Video: DoD agency funding nanotech brain chip research that could be medical game changer
Three years ago, two Caltech academics had a chance conversation at a party. That casual chat over whether chips could be made to act like MRI, the imaging technology that hospitals use to see inside patients' bodies, led to an entirely new type of chip that could enable the creation of a swathe of next-generation medical treatments.
"We had some general discussion and he asked me 'is it possible?' and I told him 'yes, I think we can do it'," Emami said.
The conversation took place between professor of chemical engineering Mikhail Shapiro and professor of electrical engineering Azita Emami. It involved whether microscale processors could be developed that were able to respond to magnetic fields in the same way as atoms in the human body do under MRI, thereby demonstrating their exact location. If so, they could be used to deliver drugs exactly the site they're needed, with sub-millimetre precision.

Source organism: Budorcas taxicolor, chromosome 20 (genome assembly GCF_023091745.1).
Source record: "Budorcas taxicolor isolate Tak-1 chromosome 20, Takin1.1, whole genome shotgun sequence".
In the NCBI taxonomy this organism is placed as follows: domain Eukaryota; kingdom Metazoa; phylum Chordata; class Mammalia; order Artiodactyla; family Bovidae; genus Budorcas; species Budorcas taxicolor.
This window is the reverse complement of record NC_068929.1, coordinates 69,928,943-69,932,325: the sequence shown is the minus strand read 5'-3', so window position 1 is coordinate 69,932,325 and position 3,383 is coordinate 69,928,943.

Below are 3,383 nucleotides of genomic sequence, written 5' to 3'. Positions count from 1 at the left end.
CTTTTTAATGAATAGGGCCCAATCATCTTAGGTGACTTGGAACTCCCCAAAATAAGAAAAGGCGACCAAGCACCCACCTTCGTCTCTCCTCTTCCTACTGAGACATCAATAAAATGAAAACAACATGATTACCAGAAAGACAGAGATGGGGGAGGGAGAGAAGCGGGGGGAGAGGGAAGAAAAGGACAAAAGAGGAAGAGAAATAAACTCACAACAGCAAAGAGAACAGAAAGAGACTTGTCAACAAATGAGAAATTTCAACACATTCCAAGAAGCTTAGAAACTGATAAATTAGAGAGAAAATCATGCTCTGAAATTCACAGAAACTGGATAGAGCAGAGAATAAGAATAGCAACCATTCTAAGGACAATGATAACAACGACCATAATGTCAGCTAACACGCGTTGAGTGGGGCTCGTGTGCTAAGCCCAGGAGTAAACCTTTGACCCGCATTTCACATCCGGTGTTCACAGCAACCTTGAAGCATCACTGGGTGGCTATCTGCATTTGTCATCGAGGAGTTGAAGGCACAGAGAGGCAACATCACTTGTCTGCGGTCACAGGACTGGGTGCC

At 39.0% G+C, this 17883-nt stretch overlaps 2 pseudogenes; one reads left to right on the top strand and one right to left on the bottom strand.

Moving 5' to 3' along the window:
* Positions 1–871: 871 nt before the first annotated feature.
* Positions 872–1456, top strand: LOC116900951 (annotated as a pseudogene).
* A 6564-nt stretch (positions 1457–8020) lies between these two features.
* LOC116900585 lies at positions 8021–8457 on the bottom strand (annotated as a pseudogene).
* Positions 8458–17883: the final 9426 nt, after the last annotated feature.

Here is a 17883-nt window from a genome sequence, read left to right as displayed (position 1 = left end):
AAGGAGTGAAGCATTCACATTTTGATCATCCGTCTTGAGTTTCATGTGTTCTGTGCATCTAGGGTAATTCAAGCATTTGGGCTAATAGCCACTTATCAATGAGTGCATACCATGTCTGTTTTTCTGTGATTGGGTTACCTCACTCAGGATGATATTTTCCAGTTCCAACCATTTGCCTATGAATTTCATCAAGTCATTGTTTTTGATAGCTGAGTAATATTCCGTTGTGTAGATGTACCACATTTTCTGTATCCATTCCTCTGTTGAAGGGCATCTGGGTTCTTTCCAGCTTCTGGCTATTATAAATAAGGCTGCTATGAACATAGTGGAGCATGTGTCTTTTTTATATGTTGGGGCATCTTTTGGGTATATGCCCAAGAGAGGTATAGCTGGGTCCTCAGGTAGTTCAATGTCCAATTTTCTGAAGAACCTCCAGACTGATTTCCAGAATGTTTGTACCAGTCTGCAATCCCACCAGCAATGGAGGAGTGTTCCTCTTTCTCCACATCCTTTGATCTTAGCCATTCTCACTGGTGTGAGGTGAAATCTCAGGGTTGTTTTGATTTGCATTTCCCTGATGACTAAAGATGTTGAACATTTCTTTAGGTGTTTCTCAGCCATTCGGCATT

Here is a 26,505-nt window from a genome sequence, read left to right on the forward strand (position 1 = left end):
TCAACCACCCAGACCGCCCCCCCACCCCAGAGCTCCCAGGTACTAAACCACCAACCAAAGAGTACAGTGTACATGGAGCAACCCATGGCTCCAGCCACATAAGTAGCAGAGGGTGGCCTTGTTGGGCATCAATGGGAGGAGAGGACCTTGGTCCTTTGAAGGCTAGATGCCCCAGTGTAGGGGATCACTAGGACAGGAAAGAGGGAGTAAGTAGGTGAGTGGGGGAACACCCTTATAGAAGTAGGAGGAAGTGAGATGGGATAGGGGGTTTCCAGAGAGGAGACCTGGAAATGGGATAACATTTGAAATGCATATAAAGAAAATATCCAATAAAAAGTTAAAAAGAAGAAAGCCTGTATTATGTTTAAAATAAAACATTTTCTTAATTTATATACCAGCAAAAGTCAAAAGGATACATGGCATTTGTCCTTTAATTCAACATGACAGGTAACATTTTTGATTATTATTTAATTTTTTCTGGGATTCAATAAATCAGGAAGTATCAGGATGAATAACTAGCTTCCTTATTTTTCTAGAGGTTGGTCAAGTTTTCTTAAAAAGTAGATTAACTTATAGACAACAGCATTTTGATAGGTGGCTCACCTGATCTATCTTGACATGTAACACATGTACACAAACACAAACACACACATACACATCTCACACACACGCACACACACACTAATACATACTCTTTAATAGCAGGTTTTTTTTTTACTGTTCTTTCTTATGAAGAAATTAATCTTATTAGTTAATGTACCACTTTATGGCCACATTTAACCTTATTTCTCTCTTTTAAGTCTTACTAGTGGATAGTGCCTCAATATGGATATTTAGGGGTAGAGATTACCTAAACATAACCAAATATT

Almost any drug that a patient takes orally will have an effect across the body -- sometimes that effect is wanted, often it's not. If a microscale device could be used to make sure that the drug could be delivered to the problem area, and only that area, it could potentially drastically reduce unwanted side effects from pharmaceutical therapies.
But delivering a drug to exactly the right place is a lot harder than it sounds -- a peptic ulcer, for example, is typically only around 1cm wide, while the human gastrointestinal tract is around 10m in length -- and no one has yet been able to make chips that can share their location reliably enough to find that needle in a haystack. Historically, attempts to localise such devices had looked at triangulation as the way forward, but the technology hasn't been able to work at a small enough scale -- it works in metres, not millimetres.